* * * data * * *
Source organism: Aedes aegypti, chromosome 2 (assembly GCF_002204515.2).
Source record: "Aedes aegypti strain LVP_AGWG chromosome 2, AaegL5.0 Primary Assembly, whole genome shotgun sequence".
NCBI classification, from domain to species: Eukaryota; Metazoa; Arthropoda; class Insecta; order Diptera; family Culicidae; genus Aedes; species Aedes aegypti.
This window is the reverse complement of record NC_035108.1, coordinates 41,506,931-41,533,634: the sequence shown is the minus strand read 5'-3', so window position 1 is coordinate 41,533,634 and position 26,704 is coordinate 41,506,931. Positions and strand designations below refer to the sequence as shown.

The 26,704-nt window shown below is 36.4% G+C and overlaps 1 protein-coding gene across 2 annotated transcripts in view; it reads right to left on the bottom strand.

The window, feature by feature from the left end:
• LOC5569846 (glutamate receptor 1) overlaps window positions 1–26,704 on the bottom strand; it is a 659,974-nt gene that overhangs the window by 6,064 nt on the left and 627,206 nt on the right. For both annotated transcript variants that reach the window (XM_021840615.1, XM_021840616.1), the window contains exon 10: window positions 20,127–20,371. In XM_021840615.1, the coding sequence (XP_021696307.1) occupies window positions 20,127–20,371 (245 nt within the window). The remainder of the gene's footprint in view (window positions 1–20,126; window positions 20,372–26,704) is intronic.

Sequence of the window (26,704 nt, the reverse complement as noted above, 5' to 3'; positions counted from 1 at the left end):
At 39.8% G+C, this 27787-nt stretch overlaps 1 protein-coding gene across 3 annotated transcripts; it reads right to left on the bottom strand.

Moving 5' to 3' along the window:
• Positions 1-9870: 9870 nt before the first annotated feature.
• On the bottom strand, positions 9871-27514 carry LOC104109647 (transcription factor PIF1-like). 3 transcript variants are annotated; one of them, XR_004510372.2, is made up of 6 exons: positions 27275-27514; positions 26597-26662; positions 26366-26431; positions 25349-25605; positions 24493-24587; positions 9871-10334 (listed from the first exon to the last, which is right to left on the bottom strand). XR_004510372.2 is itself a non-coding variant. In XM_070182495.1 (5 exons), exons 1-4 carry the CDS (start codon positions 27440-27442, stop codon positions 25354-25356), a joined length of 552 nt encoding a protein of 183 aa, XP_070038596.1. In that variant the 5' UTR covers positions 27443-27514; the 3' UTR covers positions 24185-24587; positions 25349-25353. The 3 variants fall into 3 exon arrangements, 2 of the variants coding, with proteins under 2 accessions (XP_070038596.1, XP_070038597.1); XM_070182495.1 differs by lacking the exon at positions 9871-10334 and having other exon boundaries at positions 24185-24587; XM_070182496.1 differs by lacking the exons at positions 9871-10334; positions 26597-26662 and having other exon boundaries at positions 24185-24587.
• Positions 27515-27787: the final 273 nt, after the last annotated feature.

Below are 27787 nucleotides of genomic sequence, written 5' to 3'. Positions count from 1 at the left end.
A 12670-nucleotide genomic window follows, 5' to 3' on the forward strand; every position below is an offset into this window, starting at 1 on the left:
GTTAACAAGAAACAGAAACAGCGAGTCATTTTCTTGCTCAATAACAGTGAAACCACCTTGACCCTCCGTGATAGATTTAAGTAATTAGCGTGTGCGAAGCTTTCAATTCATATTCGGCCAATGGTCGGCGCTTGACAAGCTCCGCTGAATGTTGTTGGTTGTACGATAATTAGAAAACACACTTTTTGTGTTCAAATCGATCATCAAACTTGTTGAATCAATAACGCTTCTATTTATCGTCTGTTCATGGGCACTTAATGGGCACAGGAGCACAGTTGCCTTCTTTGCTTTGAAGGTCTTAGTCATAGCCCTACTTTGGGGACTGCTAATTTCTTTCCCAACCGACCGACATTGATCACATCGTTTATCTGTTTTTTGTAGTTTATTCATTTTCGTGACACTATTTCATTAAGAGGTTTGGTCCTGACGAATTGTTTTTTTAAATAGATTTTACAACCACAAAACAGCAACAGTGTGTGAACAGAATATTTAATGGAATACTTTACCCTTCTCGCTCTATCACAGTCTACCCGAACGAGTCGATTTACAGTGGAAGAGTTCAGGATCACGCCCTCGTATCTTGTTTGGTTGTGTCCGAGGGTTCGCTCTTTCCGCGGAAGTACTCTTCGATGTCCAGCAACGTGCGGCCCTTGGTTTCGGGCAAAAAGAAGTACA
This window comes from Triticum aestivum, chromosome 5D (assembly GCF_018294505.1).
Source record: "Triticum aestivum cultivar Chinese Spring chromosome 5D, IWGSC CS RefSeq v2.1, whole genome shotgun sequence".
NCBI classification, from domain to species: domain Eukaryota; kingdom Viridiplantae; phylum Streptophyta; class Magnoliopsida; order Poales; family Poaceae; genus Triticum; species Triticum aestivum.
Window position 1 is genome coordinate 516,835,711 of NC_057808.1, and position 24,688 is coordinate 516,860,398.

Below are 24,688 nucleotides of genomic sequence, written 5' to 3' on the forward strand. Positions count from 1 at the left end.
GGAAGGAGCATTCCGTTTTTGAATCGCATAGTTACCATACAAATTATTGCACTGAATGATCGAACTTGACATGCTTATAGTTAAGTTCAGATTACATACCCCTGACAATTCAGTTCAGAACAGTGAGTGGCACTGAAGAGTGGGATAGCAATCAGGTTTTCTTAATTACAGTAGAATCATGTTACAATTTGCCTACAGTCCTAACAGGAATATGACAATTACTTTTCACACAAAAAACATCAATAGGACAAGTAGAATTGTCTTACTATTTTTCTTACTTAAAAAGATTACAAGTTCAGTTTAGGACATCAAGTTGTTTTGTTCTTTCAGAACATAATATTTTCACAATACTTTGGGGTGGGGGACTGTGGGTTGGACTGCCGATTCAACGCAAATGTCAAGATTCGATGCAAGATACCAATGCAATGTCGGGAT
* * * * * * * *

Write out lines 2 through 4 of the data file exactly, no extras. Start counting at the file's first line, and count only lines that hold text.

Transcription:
Source record: "Aedes aegypti strain LVP_AGWG chromosome 2, AaegL5.0 Primary Assembly, whole genome shotgun sequence".
NCBI classification, from domain to species: Eukaryota; Metazoa; Arthropoda; class Insecta; order Diptera; family Culicidae; genus Aedes; species Aedes aegypti.
This window is the reverse complement of record NC_035108.1, coordinates 41,506,931-41,533,634: the sequence shown is the minus strand read 5'-3', so window position 1 is coordinate 41,533,634 and position 26,704 is coordinate 41,506,931. Positions and strand designations below refer to the sequence as shown.